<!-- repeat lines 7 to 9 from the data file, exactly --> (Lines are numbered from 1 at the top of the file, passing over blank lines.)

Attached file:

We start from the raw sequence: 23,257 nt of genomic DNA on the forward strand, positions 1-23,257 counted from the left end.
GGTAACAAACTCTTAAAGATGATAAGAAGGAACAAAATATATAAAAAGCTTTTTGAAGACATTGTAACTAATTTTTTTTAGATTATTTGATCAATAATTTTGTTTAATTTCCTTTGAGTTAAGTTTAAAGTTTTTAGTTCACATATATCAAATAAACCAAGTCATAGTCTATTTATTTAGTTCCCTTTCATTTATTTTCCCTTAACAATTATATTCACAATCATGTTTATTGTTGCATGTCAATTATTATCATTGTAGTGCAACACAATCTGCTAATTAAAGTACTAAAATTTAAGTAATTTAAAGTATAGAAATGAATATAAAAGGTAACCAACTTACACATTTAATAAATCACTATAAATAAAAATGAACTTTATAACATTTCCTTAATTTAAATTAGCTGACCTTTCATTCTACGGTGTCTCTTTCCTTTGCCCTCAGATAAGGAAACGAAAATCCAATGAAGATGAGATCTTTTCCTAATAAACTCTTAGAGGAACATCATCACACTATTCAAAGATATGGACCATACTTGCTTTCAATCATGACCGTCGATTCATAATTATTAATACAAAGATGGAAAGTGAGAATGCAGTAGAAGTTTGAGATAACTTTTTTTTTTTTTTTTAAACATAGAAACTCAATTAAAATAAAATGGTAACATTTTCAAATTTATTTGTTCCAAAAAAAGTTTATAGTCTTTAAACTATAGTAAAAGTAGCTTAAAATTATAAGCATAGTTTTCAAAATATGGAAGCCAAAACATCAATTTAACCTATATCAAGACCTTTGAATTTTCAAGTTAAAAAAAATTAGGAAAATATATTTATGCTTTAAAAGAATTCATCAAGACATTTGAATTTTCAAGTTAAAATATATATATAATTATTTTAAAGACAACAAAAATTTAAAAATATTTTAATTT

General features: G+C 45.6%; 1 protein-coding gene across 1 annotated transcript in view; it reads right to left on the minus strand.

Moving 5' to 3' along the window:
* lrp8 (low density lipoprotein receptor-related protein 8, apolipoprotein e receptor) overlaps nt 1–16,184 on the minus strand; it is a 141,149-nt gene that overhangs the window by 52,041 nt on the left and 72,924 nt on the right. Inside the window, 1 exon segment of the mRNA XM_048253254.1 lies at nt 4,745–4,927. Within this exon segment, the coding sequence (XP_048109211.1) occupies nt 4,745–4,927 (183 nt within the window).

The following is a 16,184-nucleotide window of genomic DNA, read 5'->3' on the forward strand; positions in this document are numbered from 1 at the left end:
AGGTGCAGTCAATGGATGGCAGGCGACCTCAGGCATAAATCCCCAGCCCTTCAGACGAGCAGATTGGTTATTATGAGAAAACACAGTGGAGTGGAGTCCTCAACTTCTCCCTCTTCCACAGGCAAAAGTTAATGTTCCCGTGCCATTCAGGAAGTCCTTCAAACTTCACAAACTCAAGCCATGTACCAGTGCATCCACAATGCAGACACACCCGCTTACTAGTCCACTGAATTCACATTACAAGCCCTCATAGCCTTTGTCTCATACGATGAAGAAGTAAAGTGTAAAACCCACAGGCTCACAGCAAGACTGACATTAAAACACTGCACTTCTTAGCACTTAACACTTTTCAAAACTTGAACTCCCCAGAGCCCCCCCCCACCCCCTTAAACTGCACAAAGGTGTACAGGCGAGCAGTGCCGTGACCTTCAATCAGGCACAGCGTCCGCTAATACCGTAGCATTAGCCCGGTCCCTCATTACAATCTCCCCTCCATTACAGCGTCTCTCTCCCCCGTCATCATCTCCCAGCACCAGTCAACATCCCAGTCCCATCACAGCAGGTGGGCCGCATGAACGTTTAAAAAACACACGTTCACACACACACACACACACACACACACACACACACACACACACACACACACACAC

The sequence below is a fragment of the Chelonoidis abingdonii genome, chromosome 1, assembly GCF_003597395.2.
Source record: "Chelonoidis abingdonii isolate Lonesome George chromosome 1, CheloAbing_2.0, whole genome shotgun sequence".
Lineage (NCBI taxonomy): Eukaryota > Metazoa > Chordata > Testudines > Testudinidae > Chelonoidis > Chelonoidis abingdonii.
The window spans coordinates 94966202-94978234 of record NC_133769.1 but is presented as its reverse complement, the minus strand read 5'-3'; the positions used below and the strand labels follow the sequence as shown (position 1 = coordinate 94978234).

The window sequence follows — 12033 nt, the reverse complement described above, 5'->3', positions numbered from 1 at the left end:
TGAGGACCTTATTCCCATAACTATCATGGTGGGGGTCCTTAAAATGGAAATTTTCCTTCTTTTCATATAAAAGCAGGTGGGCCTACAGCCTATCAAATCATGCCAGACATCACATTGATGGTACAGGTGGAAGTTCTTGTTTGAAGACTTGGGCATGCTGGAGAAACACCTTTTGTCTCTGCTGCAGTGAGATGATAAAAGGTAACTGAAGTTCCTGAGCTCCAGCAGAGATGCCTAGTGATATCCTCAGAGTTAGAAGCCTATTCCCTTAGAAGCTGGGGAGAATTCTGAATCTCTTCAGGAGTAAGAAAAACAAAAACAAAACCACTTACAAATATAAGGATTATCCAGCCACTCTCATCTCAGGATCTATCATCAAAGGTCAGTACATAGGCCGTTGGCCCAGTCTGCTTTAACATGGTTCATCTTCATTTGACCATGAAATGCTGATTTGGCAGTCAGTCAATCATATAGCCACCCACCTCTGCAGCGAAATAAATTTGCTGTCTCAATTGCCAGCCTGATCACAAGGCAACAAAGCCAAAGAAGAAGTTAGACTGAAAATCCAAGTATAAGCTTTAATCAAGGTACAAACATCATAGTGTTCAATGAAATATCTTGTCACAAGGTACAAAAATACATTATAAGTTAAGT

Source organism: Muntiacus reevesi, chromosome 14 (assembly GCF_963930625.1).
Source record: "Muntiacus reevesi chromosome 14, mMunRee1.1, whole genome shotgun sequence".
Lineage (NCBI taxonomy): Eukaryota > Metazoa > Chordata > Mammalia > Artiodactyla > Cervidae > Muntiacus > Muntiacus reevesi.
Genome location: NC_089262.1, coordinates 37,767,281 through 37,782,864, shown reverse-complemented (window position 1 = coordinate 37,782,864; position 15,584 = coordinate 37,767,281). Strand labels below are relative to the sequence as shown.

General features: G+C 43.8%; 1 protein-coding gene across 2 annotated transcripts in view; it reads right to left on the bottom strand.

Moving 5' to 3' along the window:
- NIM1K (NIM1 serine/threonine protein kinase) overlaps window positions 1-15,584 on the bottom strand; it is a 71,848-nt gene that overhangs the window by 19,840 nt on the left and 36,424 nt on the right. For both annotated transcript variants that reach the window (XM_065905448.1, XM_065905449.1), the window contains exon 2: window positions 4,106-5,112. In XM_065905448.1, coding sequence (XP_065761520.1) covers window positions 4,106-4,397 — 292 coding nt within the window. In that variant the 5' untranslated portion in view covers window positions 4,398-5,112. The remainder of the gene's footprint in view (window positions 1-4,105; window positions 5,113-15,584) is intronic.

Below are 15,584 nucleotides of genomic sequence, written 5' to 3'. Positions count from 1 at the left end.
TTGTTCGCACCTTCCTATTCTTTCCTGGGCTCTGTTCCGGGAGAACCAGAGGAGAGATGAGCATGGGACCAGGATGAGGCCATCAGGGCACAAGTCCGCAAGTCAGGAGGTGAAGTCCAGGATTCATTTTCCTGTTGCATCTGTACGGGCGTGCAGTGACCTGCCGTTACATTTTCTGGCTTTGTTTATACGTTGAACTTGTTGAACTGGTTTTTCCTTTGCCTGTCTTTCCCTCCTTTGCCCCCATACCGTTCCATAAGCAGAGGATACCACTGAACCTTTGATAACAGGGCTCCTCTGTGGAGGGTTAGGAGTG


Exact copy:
AGGTGCAGTCAATGGATGGCAGGCGACCTCAGGCATAAATCCCCAGCCCTTCAGACGAGCAGATTGGTTATTATGAGAAAACACAGTGGAGTGGAGTCCTCAACTTCTCCCTCTTCCACAGGCAAAAGTTAATGTTCCCGTGCCATTCAGGAAGTCCTTCAAACTTCACAAACTCAAGCCATGTACCAGTGCATCCACAATGCAGACACACCCGCTTACTAGTCCACTGAATTCACATTACAAGCCCTCATAGCCTTTGTCTCATACGATGAAGAAGTAAAGTGTAAAACCCACAGGCTCACAGCAAGACTGACATTAAAACACTGCACTTCTTAGCACTTAACACTTTTCAAAACTTGAACTCCCCAGAGCCCCCCCCCACCCCCTTAAACTGCACAAAGGTGTACAGGCGAGCAGTGCCGTGACCTTCAATCAGGCACAGCGTCCGCTAATACCGTAGCATTAGCCCGGTCCCTCATTACAATCTCCCCTCCATTACAGCGTCTCTCTCCCCCGTCATCATCTCCCAGCACCAGTCAACATCCCAGTCCCATCACAGCAGGTGGGCCGCATGAACGTTTAAAAAACACACGTTCACACACACACACACACACACACACACACACACACACACACACACACACACACAC

The sequence below is a fragment of the Chelonoidis abingdonii genome, chromosome 1, assembly GCF_003597395.2.
Source record: "Chelonoidis abingdonii isolate Lonesome George chromosome 1, CheloAbing_2.0, whole genome shotgun sequence".